“It’s happening, whether you like it or not!” – Lieutenant Governor Gavin Newsom
The big news this week is that the Supreme Court is hearing legal arguments on whether states can ban same-sex marriage. The lawyers have been chosen and a two hour argument has been allocated.
At this point, the legalization of same-sex marriage is a foregone conclusion. The Court is split between 4 liberals and 4 conservatives, with Justice Kennedy serving as the “swing” vote. However, anyone who has been paying attention to same-sex marriage knows that Justice Kennedy wrote the previous Court cases decriminalizing homosexuality and overturning the federal Defense Against Marriage Act. Justice Kennedy wrote in broad, grand, sweeping language, and recognized same-sex marriage on the federal level using every legal theory possible.
Based on precedent, Justice Kennedy would rule against same-sex marriage when hell freezes over.
The Third Path
If the Court ruled in favor of same-sex marriage 5-4, Justice Kennedy would almost certainly write the opinion. If he did, he would probably copy and paste his opinion from the case regarding same-sex marriage on the federal level and give homosexuals broad protection.
If that happens, the only way to overturn Kennedy would be to pass a Constitutional amendment or wait for another Supreme Court to take up a similar case.
For conservatives to avoid the judicial landslide, the conservative Justices on the Court would have to rule in favor of same-sex marriage and make the decision a 9-0. Why? If the Court was unanimous, then the Chief Justice could decide who writes the opinion. Chief Justice Roberts could designate another Justice to write the opinion, like Justice Scalia or Justice Thomas.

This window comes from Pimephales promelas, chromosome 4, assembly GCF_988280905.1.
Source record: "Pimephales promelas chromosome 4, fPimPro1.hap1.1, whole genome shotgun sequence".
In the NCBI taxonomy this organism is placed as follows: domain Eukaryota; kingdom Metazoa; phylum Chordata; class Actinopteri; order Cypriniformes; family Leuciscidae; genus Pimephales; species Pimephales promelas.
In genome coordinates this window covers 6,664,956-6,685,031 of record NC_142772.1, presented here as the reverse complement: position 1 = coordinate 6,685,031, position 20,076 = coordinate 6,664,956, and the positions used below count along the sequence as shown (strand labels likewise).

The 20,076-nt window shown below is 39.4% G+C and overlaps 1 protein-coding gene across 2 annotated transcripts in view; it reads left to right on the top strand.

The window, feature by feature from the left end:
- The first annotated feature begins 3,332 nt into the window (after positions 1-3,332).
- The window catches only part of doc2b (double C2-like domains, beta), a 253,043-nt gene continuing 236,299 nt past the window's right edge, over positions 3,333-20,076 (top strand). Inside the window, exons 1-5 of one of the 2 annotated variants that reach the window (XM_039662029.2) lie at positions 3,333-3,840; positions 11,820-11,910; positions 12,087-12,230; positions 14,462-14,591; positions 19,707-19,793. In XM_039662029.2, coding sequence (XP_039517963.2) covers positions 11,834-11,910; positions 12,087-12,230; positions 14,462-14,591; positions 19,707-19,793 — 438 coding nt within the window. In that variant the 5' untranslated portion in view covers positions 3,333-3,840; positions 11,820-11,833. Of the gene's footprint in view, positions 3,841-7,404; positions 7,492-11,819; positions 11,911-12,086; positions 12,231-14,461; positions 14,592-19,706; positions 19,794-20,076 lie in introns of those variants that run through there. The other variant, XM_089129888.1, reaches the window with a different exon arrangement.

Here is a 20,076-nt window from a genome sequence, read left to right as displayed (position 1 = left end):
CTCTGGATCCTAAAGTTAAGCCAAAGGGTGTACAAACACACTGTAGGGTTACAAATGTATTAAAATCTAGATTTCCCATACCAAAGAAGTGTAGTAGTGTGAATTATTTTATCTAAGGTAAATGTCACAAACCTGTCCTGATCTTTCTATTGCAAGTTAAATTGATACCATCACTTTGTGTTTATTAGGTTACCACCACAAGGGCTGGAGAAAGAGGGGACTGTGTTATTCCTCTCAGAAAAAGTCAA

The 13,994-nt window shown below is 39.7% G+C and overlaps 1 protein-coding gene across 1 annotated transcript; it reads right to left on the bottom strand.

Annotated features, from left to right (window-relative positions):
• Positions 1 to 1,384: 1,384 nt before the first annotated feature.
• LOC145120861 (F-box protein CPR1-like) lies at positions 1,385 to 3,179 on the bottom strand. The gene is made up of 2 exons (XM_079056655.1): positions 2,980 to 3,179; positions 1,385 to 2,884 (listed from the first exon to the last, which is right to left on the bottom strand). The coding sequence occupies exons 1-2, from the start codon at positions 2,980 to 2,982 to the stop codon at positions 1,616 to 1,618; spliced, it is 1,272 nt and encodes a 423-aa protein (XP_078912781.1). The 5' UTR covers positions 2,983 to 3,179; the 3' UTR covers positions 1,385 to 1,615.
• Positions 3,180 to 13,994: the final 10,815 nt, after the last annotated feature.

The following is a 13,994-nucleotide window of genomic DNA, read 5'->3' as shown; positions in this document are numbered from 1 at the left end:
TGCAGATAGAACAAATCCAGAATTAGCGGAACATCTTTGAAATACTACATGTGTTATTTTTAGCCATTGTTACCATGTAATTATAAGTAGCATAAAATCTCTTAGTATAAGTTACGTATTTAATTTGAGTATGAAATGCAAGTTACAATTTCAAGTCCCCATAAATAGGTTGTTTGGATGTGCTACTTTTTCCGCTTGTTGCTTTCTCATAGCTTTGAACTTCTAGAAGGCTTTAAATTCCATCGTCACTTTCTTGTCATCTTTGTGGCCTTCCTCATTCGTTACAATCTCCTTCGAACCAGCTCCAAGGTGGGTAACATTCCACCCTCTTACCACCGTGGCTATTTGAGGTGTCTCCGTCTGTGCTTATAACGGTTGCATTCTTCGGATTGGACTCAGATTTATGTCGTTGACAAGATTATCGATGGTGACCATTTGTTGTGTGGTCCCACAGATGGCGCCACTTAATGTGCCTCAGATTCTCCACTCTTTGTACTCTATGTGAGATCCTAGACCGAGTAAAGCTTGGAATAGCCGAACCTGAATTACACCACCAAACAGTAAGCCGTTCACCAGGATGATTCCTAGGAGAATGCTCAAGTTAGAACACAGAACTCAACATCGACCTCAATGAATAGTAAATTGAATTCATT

The benefit of having a conservative Justice write the opinion legalizing same-sex marriage nationwide would be that the Justice could control what rights are established. Currently, Justice Kennedy and proponents of the LGBT movement are arguing that gays should have the right to marriage. A conservative justice could write that everyone has the right to same-sex marriage.
The difference is that the LGBT approach would create a protected class of persons based on sexual orientation. This protected class could pass laws protecting other rights, like forcing pizza parlors to serve them even if it violates the business owner’s religious rights. If everyone has a right to same-sex marriage though, then no protected classes are created. Instead, same-sex couples could get married, but nothing more. Business owners would still be free to discriminate because the foundation for civil rights of LGBT would not exist.
If the Supreme Court made a unanimous ruling for same-sex marriage, the rights from that case would be as narrow as possible for all nine justices to sign off on it. Although same-sex marriage is guaranteed to happen, the Supreme Court could still shape the outcome so that the conservatives would still have a chance to win a debate.